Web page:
NC DOT’s tip for seeing the fall colors: Travel the state’s scenic byways

Press release

from the North Carolina Department of Transportation

Leaves changing color is one of the most visual indications that autumn is headed our way. A great way for sightseers to see the beautiful change of crisp, seasonal colors is to travel along North Carolina’s scenic byways.

The N.C. Department of Transportation’s Scenic Byways program features 55 designated scenic byways that total 2,300 miles and give residents and visitors a chance to explore North Carolina’s history, geography and culture. By driving along these less traveled roads, motorists can take in breathtaking glimpses of the Tar Heel state that may not be visible along busy urban corridors.

To get the best views of fall’s bright orange, yellow and red hues, NCDOT suggests exploring a few of the following byways known for their unique scenery.

Mountain Region
Forest Heritage Scenic Byway — rich with color throughout its forests and mountain farms — is noted as a Nationally Designated Scenic Byway. Beginning on U.S. 276 North and ending at the U.S. 64/N.C. 280 intersection near Brevard, this road runs through the Pisgah National Forest, as well as the Pisgah Forest Nation’s Fish Hatchery. A sight to behold while riding on this Byway is the 85-foot Looking Glass Falls, complimented by Sliding Rock Falls, a popular summer swimming location. Less than 3 miles from Sliding Rock Falls is the great Cradle of Forestry, the birthplace of forestry education and scientific forestry. Heading south to Bethel on N.C. 215, travelers will find that this route follows the West Fork of the Pigeon River while passing farmland, waterfalls and Cold Mountain. The final eight miles run parallel to the French Broad River and onto U.S. 64.

Pisgah Loop Scenic Byway is known for its 47-mile landscape-rich loop that begins and ends on N.C. 181. Dotted along this route are numerous named sites that are picturesque during all seasons, especially autumn. They include the route of Kirk’s Raiders of the Civil War, Linville Falls and Wiseman’s View. Motorists can drive up Dog Back Mountain to get impressive bird’s eye views of Table Rock Mountain, Hawksbill Mountain and the Chimneys.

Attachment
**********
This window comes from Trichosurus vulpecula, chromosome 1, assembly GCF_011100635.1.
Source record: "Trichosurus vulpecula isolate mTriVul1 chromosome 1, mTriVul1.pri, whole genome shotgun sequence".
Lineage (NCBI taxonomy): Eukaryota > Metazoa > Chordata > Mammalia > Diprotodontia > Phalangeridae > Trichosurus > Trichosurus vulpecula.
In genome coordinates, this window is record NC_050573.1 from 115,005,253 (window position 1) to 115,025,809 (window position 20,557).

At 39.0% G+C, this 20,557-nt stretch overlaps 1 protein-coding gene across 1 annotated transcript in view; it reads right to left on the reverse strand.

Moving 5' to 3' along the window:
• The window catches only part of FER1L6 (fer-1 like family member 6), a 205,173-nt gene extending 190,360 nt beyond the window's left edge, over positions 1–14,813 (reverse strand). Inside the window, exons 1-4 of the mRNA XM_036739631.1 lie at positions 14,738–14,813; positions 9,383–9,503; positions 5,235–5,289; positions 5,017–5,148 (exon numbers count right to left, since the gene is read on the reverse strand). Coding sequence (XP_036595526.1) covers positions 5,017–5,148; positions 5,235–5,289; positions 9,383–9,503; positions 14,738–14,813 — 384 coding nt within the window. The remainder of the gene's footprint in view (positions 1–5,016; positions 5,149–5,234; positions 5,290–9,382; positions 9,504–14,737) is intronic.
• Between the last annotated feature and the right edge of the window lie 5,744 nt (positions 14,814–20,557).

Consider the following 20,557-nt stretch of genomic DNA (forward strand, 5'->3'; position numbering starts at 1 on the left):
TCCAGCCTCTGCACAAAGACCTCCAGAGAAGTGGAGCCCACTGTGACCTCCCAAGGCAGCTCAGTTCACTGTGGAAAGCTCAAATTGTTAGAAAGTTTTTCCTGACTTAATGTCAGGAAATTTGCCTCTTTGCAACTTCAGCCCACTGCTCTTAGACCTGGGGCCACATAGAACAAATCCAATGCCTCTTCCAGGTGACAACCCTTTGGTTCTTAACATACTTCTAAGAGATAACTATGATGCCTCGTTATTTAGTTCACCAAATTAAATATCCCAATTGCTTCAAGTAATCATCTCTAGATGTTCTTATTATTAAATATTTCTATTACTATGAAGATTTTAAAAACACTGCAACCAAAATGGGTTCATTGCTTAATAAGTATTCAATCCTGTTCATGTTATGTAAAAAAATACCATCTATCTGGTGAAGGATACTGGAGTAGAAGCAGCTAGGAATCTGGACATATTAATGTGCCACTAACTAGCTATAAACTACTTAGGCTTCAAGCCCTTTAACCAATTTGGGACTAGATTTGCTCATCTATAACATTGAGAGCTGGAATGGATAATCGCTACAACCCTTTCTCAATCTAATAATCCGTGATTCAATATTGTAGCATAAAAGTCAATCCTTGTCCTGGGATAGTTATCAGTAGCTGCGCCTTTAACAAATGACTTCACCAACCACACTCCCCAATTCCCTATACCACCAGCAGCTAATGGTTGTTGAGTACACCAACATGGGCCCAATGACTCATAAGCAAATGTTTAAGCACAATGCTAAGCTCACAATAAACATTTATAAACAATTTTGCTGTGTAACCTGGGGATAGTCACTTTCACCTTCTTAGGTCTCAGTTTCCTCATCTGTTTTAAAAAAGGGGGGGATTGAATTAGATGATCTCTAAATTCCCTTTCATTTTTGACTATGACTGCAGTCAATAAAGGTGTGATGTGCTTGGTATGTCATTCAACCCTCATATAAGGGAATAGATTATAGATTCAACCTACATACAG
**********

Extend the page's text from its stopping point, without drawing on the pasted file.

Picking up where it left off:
Piedmont Region — Uwharrie Scenic Road takes its travelers through the Uwharrie Mountains, parts of the Uwharrie National Forest and the area known as the “Carolina Slate Belt.” This scenic route stands out because of its historic roots in exploration. Visitors can see leaves changing as they hike the rolling hills, tour the Reed Gold Mine state historic site, or stop at the restored buildings of Denton Farm Park. This 50-mile route begins at the intersection of N.C.49 and U.S. 64 in Asheboro, home of the state’s zoo. It ends at the intersection of N.C. 49 and Old Charlotte Road near Concord, and takes about an hour to drive.

Averasboro Battlefield Scenic Byway — This particular battlefield is as abundant in fall foliage as it is in history. The byway travels through the heart of one of the Civil War’s last battlefields in Cumberland and Harnett counties. To access the byway, motorists must take Exit 65 off Interstate 95 and follow N.C. 82 West through the community of Goodwin. As the byway begins, motorists will see small farms and patches of woodland that dot the route. This area forms a small plateau between the floodplains of what used to be known as the Cape Fear and Black plantations. This is one of the shorter scenic byways at 4.7 miles long.

Coastal Region
Edenton-Windsor Loop — This coastal byway is much like a time machine, carrying motorists through several colonial-era communities along a figure eight-like route. The Loop begins and ends in Edenton, the Chowan County seat. This area, settled in 1685, was once one of the most prosperous ports in colonial America. This path follows tree-lined streets through town and over the two-mile-wide Chowan River, bringing us to the community of Midway. Passing through Midway, the byway allows travelers to see rural farmlands, woodlands, the Cashie River, the lands of Windsor and the quaint community of Mackys. Towards the end of the byway, the road follows the route of Old American Indian trails back out to Windsor. The drive time for 87-mile byway is estimated at two hours.

Alligator River Route allows motorists to travel and explore expansive wetlands and open farmlands. The 71-mile route runs through Hyde, Tyrrell and Dare counties beginning at the intersection of U.S. 264 and N.C. 94. Lake Mattamuskeet, the relaxing freshwater lake that spreads over 50,000 acres is located along this byway. The route shows travelers and motorists how vivid colors can bring coastal flat lands, shallow lakes and rivers banks to life. When driving along this route, motorists should stop at Mattamuskeet’s old pumping plant, which is now used as an observation tower, so viewers can get a panoramic look at the changing leaves and abundant local wildlife.

For more information on NCDOT’s Scenic Byways program, visit ncdot.gov/travel/scenic.


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